Pretty SophiaSophia is 3.She has soft, Disney princess brown eyes, shimmering auburn hair, and her nose wrinkles up adorably whenever she smiles which is almost constantly given her cheery temperament.She has a swarm of loving people in her life: Two wonderful parents, a little baby brother, and a swarm of affectionate and caring grandparents, aunts and uncles, and family friends.
She has a stimulating home environment, makes friends easily at her little preschool, and is shes very bright, having already learned to read at a pretty advanced level. She seems to have everything going for her in life, everything you could hope for for a child.But Im worried about Sophia.
And for a reason that probably seems silly at first blush.See, every time Sophia arrives someplace new her grandparents house to make goodies with Granny, Aunt Susans for a birthday party, the doctors office for a yearly checkup, and even the checkout line at the grocery store the first thing everybody says to her as soon as they see her is: Oh my goodness, arent you adorable! Or one of many variations on this:You look so pretty in that dress!
Look how nice your hair looks today!If that isnt the most adorable little smile Ive ever seen!Youre getting so big!
EtcFor Sophias entire life shes been greeted and showered with love, attention, and affection. But a shockingly high percentage of the time that love has been preceded by positive verbal comments about her appearance.While no one is consciously aware of iteither Sophia or the adults in her lifecomments about her appearance are getting strongly paired and associated with her experience of love, attention, and affection.
When she goes to bake cookies with her grandmother, for example, they spend much of their time together talking about cookies and baking and laughing. But the first thing Sophia experiences is almost always always a rush of enthusiasm and affection simultaneously overlaid with verbal comments about how nice she looks.Why Im Worried About SophiaThe reason Im worried about Sophia is that she is being taught unconsciously to associate positive social interactions and affection (and by extension, her sense of self worth) with verbal affirmations of her appearance.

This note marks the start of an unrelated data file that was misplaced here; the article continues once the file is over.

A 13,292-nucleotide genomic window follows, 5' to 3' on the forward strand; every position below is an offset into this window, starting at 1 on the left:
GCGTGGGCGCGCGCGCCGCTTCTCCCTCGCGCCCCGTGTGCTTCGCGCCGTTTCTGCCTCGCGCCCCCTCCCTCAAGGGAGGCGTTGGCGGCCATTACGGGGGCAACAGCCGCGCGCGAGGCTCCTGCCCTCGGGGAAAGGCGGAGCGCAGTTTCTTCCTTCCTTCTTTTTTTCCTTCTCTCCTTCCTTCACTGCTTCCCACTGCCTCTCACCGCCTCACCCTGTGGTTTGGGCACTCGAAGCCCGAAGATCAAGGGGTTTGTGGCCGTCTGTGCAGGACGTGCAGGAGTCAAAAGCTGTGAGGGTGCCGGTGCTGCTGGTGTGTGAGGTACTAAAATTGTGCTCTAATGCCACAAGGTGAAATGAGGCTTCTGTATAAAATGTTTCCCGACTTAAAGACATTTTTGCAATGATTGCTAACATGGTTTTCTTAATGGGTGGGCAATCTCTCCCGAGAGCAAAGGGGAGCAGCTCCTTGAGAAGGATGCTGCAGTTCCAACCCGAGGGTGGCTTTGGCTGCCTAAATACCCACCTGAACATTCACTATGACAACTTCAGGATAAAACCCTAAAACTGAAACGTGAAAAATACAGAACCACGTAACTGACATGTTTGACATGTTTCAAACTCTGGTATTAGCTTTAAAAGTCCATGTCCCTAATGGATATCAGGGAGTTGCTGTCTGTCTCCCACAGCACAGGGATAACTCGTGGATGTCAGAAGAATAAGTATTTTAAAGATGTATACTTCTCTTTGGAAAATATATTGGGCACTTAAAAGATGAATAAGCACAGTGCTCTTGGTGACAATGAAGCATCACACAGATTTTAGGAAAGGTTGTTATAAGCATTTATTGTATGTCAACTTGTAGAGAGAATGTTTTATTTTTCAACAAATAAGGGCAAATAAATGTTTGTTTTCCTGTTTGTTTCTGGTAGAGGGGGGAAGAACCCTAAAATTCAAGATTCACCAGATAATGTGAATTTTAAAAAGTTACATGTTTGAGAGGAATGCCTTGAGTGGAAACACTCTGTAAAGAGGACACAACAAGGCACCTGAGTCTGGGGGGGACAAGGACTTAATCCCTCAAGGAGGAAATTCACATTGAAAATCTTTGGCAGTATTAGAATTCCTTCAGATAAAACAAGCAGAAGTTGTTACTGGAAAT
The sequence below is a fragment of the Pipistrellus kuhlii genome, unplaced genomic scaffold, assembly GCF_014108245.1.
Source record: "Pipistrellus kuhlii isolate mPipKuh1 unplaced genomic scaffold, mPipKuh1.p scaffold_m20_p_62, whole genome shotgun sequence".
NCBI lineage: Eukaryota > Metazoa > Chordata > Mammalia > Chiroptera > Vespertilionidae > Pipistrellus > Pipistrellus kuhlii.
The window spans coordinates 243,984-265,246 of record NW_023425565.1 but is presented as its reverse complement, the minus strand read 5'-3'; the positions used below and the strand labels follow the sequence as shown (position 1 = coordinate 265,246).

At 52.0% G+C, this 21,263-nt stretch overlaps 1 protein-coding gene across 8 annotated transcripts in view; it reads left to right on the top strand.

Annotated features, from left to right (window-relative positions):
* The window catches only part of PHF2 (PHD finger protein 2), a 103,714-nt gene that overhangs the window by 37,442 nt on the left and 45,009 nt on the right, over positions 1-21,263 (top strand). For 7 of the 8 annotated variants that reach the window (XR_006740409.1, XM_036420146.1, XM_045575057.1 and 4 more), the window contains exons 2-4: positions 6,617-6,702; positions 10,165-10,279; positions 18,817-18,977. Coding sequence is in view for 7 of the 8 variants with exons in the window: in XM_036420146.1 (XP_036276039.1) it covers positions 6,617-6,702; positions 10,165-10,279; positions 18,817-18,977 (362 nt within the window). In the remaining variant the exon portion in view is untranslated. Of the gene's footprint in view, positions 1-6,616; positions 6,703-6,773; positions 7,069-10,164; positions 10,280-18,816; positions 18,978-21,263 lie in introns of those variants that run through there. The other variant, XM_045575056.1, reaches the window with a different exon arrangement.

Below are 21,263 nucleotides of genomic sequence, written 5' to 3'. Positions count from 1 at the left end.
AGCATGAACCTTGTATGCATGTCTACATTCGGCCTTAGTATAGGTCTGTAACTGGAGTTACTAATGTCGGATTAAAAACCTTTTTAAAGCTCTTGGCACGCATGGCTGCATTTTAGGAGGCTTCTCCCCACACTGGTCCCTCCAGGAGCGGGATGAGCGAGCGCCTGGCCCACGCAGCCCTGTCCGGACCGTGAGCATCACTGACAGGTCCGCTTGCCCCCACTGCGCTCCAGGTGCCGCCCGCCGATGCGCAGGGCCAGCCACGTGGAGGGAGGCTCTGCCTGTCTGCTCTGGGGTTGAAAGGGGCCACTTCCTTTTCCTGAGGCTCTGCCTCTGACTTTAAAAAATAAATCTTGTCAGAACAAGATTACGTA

While no one in her life is teaching her this explicitly, Sophia is implicitly learning that feeling good and being loved are strongly tied to her appearance. This implicit learning is the same process that governed what Pavlovs dogs were learning a century ago: Every time someone entered the room to bring them food a little bell rang, teaching the dogs that the sound of a bell meant food. This is basic classical conditioning.
Any animal, humans included, easily learn to associate two however unrelated things if they are repeatedly presented together even if theyre not consciously aware of the connection. And this learning is especially strong when it happens consistently and at a young age. So it scares me that Sophia and just about every other little girl in our culture is being taught a powerful lesson by their well-intentioned but psychologically-unwitting adult loved ones: Our little girls are learning that the single best predictor of feeling loved is having people comment positively on how they look.